The Centers for Disease Control and Prevention (CDC) and the Puerto Rico Health Department have jointly managed an island-wide WNV surveillance system for humans since 2003. The data presented in this study are an evaluation of the samples obtained from the WNV surveillance from July through December 2007 following the detection of WNV in sentinel chickens (1). The purpose of this study was to evaluate a new testing algorithm to differentiate between WNV and DENV cases in IgM-cross-reactive samples. A new testing algorithm was developed to evaluate suspected WNV-positive serum samples using a 90%-plaque-reduction neutralization test (PRNT90) with IgG depletion. Further differentiation was achieved using the dengue nonstructural protein 1 (NS1) antigen enzyme-linked immunosorbent assay (ELISA). These results will likely prove useful in developing a better testing algorithm for DENV- and WNV-cross-reactive samples using IgM, PRNT90 with IgG depletion, and the NS1 antigen ELISA.
In 2003, a human encephalitis surveillance program which focused on suspected neuroinvasive WNV cases was established in Puerto Rico. Lectures and presentations on WNV and the importance of surveillance were provided to promote participation from health care providers. Health care providers were requested to submit serum and cerebrospinal fluid from patients with encephalitis-like syndrome, motor disorders associated with acute fever, and aseptic meningitis. Following the first detection of WNV in 2007, health providers were encouraged to submit samples from all patients suspected of having WNV fever and WNV neuroinvasive disease to the CDC Dengue Branch for WNV diagnostic testing. These samples were laboratory tested for both WNV and DENV using IgM antibody capture ELISA (MAC ELISA) and real-time reverse transcriptase PCR (RT-PCR) techniques upon submission. Samples that were negative by RT-PCR for both DENV and WNV and with cross-reactivity to both WNV and DENV in the MAC ELISA were selected for this study. These samples were then evaluated using the NS1 antigen ELISA and PRNT90 with IgG depletion to further evaluate the infecting virus.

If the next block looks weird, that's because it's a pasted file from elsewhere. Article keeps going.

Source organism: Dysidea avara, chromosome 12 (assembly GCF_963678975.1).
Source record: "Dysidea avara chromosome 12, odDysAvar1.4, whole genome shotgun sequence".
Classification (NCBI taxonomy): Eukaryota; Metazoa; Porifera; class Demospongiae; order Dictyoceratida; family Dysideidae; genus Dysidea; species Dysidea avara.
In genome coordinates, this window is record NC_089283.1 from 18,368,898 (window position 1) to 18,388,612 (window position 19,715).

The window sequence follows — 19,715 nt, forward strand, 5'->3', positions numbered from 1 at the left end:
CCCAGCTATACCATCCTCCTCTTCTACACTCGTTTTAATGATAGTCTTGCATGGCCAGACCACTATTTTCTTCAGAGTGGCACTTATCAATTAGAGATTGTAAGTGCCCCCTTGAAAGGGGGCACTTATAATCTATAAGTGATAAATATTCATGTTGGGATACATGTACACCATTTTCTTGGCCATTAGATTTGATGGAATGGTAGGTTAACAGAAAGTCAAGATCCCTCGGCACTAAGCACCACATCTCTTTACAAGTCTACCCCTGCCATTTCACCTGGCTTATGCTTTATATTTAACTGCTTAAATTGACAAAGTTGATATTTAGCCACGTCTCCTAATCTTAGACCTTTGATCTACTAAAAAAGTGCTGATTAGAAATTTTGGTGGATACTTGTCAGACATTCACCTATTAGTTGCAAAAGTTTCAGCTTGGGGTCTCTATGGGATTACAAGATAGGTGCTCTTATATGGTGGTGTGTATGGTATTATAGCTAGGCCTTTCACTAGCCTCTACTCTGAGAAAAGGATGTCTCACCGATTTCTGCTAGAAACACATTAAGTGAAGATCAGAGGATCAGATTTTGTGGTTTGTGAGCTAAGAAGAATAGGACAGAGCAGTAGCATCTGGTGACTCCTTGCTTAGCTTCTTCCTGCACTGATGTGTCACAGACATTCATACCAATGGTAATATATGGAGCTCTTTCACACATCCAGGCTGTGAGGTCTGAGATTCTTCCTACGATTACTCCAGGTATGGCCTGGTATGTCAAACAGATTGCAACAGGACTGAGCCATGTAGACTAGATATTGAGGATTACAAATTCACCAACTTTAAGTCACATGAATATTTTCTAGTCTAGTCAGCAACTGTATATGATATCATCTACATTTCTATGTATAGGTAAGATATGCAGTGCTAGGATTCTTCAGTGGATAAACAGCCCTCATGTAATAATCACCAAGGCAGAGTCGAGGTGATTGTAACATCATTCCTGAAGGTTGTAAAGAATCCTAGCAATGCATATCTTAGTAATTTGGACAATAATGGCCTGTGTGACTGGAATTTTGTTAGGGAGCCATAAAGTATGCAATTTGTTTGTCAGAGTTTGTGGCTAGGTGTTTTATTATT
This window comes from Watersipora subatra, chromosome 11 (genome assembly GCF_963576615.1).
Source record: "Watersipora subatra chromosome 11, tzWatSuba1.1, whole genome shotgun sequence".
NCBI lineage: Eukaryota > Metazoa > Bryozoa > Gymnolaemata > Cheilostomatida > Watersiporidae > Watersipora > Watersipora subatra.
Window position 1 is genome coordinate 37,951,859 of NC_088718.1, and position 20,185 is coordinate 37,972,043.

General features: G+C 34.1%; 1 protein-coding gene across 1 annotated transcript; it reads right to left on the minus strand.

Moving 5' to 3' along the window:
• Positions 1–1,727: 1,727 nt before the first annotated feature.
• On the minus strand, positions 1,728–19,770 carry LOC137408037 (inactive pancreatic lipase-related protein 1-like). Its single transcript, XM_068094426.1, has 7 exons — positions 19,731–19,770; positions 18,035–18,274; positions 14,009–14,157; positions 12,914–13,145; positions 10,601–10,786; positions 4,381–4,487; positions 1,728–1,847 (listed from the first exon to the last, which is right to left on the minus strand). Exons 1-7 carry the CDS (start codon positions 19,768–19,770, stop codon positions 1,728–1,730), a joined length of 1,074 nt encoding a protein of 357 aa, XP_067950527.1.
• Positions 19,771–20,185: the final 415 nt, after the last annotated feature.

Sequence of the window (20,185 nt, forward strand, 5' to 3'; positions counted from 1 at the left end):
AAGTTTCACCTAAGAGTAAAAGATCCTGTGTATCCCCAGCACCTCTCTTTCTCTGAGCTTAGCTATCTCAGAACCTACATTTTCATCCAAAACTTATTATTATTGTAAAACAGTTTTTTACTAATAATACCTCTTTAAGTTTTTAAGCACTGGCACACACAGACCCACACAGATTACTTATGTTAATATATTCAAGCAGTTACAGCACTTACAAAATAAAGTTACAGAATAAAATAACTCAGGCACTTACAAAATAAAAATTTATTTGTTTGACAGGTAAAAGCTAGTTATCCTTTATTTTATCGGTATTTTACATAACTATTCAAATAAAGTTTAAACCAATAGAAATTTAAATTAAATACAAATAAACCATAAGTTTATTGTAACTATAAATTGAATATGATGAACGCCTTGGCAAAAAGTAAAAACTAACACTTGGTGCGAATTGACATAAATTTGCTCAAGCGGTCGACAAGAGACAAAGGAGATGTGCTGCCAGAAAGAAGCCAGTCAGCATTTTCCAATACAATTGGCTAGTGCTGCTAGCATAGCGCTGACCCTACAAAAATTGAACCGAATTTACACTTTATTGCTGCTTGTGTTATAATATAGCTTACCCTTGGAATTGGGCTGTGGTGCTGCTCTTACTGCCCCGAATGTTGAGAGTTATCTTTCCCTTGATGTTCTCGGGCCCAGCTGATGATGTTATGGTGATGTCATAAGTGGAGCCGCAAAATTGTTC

A Singleplex RT-PCR was used for the detection of dengue virus serotypes 1 to 4 (DENV1 to -4) as previously described (11). Additionally, the samples were tested with a WNV real-time RT-PCR assay as previously described (15).